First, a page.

Anibal Sanchez (SP, DET), Jose Quintana (SP, CHW) - These two have a few similarities - both are AL Central arms, had similar March ADPs (Quintana 184, Sanchez 194 - 15th round in 12-teamers) and both have been rocked in two of their first three starts. Sanchez gave up three homers and five earned runs to the Pirates in the first week and got torched for nine earnies against the White Sox on Saturday. Quintana had a gem in between his two blow ups - 14 ER to the Royals and Tigers in his first and third starts of the season. Heading into 2015, Sanchez has a longer career and better track record including a no-hitter in 2006 and a sparking 2.57 ERA with the Tigers in 2013. He dealt with shoulder inflammation, a strained pectoral muscle and a finger laceration last year, but appeared to be healthy going into this year. Perhaps there is some injury news that comes to the forefront as the blowups are not indicative of a healthy Anibal. Meanwhile, Quintana is coming off back-to-back 200 IP seasons and improved across the board from 2013 - better ERA, K-rate, BB-rate and cut his home runs by more than half from 23 to 10. Quintana is four years younger and healthier. If forced to pick one for the remainder of the year, it would be Quintana.

Drew Hutchison (SP, TOR) - Hutch was a spring training darling whose price continued to rise heading into the final week of drafts. In fact, his price skyrocketed even higher when it was announced he would be the Blue Jays' Opening Day starter, which speaks more to the lack of depth in their rotation (especially with Marcus Stroman out for the year) than to Hutchison's ace status aspirations. Don't get me wrong - I think Hutch has filthy stuff and worthy of being owned in 12 and 15-team leagues - my concern stems from his inconsistency (from start to start) and in the division he plays in. The last thing I would ever say is 'I told you so' as he has most of the season to prove me wrong, but any pitchers that have to see @ BOS, @ NYY, @ BAL on their schedule fairly often scare me. And it's not like he is someone you can try to time. He held the Orioles to a .188 average, striking out 44 in 39 innings last year. In last week's start against the Orioles, he gave up 7 ER in 4.1. It's just that given the choice in that ADP range, I would rather target starters like Brandon McCarthy, Scott Kazmir and Drew Smyly in better pitcher parks. Hutchison's strikeout-per-inning definitely is top-notch, but if you're in a league where you can make trades, wait for a couple of back-to-back dominant outings and look to move him so you can sleep better at night.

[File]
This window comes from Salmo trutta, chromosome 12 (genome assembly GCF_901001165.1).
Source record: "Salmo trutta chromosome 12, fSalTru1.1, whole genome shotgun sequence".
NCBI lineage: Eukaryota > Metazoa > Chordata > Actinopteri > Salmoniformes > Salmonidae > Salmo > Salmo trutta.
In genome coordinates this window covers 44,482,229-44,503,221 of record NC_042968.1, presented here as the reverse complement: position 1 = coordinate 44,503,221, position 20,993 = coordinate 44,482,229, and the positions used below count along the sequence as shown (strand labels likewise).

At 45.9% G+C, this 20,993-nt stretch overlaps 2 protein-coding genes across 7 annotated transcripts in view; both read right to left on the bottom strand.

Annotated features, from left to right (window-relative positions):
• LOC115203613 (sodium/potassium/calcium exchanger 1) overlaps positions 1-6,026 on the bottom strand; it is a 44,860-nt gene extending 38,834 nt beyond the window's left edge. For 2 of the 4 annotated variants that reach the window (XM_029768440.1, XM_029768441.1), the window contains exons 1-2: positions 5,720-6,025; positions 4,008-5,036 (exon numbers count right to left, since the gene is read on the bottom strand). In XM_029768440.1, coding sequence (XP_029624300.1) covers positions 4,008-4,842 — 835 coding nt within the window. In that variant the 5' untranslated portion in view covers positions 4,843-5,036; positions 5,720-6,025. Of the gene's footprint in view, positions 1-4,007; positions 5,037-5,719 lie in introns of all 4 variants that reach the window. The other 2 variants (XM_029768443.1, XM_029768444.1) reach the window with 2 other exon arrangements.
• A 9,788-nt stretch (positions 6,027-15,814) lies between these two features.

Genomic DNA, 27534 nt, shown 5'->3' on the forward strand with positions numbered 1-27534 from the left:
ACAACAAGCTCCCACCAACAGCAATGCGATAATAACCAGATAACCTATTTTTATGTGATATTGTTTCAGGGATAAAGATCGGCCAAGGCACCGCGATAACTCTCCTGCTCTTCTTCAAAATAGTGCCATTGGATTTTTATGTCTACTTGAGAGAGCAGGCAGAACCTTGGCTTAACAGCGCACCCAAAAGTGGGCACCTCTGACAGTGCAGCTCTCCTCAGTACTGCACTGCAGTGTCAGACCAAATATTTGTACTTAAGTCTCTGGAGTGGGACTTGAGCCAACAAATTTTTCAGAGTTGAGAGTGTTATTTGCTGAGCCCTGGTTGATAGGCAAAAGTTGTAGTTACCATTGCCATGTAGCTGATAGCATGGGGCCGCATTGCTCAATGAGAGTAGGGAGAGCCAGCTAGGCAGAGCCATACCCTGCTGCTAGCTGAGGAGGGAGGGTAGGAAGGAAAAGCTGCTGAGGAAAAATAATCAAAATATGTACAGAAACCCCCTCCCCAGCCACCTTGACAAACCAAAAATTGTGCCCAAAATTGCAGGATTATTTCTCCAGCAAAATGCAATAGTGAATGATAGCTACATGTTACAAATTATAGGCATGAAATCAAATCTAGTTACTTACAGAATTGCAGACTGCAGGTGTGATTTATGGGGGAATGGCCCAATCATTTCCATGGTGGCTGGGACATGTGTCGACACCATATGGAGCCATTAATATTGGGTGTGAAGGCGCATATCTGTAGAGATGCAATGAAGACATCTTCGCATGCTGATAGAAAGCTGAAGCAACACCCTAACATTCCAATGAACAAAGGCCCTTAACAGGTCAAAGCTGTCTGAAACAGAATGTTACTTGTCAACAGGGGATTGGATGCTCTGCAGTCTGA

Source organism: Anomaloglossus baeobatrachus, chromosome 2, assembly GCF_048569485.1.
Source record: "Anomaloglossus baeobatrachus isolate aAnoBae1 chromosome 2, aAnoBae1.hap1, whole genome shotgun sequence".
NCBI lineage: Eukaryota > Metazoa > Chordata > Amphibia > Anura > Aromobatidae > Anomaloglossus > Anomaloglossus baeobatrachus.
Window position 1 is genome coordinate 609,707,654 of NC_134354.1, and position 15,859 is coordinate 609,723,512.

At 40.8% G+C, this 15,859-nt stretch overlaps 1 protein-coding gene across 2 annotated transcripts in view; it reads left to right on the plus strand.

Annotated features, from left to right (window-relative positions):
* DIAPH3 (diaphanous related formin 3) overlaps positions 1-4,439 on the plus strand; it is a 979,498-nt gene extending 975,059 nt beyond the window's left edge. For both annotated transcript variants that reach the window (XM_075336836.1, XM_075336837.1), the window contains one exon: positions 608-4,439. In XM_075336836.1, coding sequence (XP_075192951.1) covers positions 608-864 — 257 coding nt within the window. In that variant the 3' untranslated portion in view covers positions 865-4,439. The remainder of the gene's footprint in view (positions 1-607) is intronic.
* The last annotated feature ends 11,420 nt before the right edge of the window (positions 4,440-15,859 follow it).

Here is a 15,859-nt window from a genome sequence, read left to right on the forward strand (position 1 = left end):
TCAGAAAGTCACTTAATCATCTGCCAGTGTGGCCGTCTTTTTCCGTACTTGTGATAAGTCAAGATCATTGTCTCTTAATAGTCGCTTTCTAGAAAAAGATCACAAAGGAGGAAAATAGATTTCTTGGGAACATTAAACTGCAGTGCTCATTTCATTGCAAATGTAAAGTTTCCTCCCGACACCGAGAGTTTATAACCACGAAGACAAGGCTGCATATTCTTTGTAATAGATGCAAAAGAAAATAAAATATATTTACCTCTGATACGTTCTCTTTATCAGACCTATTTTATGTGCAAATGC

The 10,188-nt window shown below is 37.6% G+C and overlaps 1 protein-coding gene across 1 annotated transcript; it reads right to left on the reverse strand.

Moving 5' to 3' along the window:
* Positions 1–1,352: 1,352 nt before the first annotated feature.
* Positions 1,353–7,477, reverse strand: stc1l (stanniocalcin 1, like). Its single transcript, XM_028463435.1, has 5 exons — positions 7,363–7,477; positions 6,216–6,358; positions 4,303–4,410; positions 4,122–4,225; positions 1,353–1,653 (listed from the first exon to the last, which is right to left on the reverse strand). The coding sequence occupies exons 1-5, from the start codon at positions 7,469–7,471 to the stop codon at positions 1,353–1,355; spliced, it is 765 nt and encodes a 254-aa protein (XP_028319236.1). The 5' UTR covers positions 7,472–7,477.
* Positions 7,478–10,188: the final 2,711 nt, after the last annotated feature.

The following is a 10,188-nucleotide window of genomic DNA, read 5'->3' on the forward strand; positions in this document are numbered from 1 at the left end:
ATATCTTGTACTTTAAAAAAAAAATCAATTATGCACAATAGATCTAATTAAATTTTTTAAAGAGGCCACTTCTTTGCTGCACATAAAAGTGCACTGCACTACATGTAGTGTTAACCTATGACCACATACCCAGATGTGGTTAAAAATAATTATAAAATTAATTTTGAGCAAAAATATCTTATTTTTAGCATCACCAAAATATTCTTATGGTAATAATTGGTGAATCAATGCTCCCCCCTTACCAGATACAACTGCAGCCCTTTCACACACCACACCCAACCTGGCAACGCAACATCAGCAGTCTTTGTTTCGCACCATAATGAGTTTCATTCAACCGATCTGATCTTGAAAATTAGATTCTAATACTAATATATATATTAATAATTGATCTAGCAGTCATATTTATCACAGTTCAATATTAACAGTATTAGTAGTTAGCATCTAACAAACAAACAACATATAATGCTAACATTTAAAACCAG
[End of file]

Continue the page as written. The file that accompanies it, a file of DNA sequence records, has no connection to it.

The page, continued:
Dishonorable Mentions
Ben Revere (OF, PHI), Oswaldo Arcia (OF, MIN), Evan Longoria (3B, TB), Taijuan Walker (SP, SEA), Addison Reed (RP, ARI)

Reed is the one guy from this list who I don't have much faith in. Though Evan Marshall or Randall Delgado appear next in line, submariner Brad Ziegler is their best option. Revere gets no love from his manager, and would benefit from a trade - an outcome that is certainly possible. Arcia is someone I'm picking up if dropped in my 12-teamer - you may just have to wait until the summer for that power surge and the home park does him no favors. Walker has looked shaky early, but I'm not jumping ship. Now is the time to buy.

Not Buying It
Christian Yelich (OF, MIA), Adrian Beltre (3B, TEX), Cole Hamels (SP, PHI)

Hamels is the perfect buy-low candidate. A notoriously slow starter, Hamels had a 4.05 ERA before the 2013 All-Star break and a 2.97 after. Last season, after missing the first couple weeks due to injury, Hamels had a 6.75 ERA in April and a 3.71 in May. In June and July he posted a 1.50 ERA in 85 IP and was one of the top performers among starting pitchers in the second half. Consider the fact that there is still a good chance he gets traded to a better team, and you've got yourself the ideal buy-low.

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ABOUT THE AUTHOR
Vlad Sedler
Vlad Sedler covers baseball and football for RotoWire. He is a veteran NFBC player and CDM Hall of Famer, winning the Football Super Challenge in 2013. A native Angeleno, Vlad loves the Dodgers and Kings and is quite possibly the world's only Packers/Raiders fan. You can follow him @RotoGut.